Vastly easier to synchronize 2+ generators
With DC generators (or AC alternators immediately rectified to DC)... each generator simply has its own voltage regulator set to output the agreed DC voltage. The regulator, which is simple, well-established tech, simply increases/decreases the generator excitation field to get the correct voltage to come out. It will do this at any engine or generator speed. Your car already does this with its alternator.
The only issue is on multi-engine vehicles. Starting an engine draws a tremendous amount of current. The generator on the already running engine might overload itself trying to help start the other engine. However this is easily solved by adding a current-limiting circuit to the regulator, and that can be done entirely with passive components.
Whereas synchronizing AC is super hard
When you have AC distribution, and you want to feed that distribution from 2 generators, it gets byzantine fast.
First, the generators must be synchronized to each other before the second one connects -- both in frequency and phasing. If not, it's a really bad idea to bring them online.
If the frequency is not matched, extreme current will flow, as each generator tries to "force" the others to run at its own speed. Imagine 2 engines connected with a clutch: they're at different speeds and then you abruptly "pop the clutch". The engines will be forced into sync, and the forces on the clutch will be tremendous. Well, the same thing happens, but with electric force which will be tremendous. Likely, this will simply trip their circuit breakers.
If frequency is matched but phase is not, the generators will still fight each other, as each tries to maul the other into sync. It's like if the engines were running at the same speed, but the clutch had gears and the teeth weren't aligned. There will be a big shock, and again that will occur with electric force onto the AC buses.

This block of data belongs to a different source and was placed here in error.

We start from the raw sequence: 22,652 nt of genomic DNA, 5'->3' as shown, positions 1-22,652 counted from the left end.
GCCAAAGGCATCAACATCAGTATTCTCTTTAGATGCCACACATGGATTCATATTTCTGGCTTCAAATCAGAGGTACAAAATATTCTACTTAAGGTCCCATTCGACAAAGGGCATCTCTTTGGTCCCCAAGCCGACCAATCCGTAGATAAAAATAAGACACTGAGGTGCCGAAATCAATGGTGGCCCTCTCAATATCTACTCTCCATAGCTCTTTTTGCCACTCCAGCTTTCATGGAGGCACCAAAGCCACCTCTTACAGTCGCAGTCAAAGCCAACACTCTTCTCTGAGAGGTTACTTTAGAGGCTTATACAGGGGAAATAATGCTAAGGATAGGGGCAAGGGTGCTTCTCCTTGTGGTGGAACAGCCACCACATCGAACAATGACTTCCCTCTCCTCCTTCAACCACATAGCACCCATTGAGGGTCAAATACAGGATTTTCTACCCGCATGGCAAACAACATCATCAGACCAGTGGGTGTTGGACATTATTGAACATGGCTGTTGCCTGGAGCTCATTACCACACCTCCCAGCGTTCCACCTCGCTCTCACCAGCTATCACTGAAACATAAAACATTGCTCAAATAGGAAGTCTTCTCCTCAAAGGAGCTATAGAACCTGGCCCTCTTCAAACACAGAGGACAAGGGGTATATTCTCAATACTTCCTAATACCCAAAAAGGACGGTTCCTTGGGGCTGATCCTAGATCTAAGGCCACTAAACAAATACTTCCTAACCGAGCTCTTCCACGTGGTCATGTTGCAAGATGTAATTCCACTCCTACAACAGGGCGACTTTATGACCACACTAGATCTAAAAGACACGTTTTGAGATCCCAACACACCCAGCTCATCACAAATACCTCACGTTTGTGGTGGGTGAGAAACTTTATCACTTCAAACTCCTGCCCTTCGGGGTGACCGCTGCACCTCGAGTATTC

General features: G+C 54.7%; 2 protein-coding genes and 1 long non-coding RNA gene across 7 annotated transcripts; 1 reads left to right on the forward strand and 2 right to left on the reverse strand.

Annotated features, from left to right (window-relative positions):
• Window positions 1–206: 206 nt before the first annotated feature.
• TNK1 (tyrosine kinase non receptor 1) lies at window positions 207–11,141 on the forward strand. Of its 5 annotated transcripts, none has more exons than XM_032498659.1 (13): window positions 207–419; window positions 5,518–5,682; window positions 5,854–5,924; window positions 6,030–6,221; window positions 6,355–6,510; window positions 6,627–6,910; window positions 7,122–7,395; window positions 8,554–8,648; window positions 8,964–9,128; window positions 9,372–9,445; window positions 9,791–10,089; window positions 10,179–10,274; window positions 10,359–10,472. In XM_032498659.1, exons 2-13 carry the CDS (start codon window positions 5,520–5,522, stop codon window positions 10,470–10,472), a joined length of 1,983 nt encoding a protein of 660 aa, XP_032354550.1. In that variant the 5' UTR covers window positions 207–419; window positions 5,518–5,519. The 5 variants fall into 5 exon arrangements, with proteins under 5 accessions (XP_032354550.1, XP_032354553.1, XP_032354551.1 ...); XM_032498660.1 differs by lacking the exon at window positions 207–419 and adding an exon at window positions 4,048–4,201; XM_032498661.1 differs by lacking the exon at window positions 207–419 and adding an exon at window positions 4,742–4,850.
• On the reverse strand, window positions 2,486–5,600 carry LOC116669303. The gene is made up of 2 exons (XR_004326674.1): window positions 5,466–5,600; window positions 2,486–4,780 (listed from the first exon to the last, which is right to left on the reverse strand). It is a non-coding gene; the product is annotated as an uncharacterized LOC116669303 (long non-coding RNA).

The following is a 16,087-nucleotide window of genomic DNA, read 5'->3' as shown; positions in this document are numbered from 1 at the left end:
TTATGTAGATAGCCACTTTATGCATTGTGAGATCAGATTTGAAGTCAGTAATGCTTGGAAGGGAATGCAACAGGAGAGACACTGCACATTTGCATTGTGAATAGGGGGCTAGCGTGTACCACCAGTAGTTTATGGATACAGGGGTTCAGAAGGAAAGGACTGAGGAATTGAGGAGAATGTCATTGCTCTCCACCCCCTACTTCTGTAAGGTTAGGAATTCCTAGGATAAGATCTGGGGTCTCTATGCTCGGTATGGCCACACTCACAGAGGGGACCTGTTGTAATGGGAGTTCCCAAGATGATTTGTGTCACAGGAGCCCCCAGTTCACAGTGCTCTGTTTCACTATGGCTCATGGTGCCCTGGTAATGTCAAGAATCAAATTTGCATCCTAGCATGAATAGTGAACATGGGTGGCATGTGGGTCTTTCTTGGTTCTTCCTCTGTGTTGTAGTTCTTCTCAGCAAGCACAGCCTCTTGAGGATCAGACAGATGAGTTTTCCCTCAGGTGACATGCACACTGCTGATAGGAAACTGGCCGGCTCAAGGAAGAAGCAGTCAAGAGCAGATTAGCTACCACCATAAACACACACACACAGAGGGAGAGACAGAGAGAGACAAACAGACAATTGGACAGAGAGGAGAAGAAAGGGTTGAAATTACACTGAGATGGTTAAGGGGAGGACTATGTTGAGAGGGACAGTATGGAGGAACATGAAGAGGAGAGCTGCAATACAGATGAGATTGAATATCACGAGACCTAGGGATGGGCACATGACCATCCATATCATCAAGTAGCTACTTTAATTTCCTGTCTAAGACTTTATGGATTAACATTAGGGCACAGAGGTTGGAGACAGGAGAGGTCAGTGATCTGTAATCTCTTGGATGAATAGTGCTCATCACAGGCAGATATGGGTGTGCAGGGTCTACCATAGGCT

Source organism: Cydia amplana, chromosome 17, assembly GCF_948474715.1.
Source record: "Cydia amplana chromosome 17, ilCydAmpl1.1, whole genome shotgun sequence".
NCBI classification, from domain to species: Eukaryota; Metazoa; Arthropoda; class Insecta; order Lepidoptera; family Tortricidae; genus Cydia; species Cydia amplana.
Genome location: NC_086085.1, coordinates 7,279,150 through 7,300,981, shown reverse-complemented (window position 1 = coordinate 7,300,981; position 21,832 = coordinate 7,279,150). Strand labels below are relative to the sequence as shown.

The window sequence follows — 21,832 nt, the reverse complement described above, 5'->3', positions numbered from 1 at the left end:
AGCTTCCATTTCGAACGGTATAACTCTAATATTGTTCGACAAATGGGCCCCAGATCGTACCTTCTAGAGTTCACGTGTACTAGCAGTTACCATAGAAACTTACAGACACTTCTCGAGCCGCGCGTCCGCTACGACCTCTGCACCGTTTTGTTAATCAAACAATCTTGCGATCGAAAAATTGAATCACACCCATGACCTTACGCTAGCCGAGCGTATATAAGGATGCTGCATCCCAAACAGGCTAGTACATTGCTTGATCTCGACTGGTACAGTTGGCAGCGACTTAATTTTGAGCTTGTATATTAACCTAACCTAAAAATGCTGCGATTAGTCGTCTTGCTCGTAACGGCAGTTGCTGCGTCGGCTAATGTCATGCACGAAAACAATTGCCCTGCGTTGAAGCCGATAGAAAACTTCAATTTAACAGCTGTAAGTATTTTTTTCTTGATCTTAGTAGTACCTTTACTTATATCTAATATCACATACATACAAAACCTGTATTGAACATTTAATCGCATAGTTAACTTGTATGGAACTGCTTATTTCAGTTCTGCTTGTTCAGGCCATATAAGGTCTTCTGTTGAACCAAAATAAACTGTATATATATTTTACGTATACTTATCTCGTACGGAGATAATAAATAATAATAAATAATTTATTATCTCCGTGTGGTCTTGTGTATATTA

Synchronizing is straightforward as you saw in the linked video. But since you don't have a flight engineer to watch the 3 lights and turn on the generator at the right instant, this all needs to be automated. Not so simple - lots of complex things to go wrong.
Once synchronization has been achieved, there is a reactive force flowing between all generators to keep each generator in sync and phase-lock. If a generator starts to overspeed, its share of total load will increase, and this load will make its engine bog down. If a generator underspeeds, load will come off it entirely and it will speed up. At least that's how it works with engines *whose primary load is the generator. The tail wags the dog: the grid wags the engine.
... even harder when engines must be free to run at variable speeds
You caught the part above where the 2+ generators will "fight" to force each other into sync. If the generators are hard-coupled, this means they are trying to force the entire engines into sync also, like an electric version of the cross-shaft on a V-22 Osprey.
That "tail wagging the dog" is fine when the engine's main output is the generator. But the plan falls apart if the generator is an auxiliary load.
So that means thrust-generating aviation engines can't be hard-coupled to their generators. There must be a variable-speed mechanical coupling that frees the generator to run at its ideal/target speed. This is more complexity still, and more stuff to break.
This concept of a 'mechanical coupling' also exists in the DC generator, but this happens electrically -- the voltage regulator adjusts field excitation to suit engine speed and electrical loads. That's what voltage regulators already do. Easy as pie!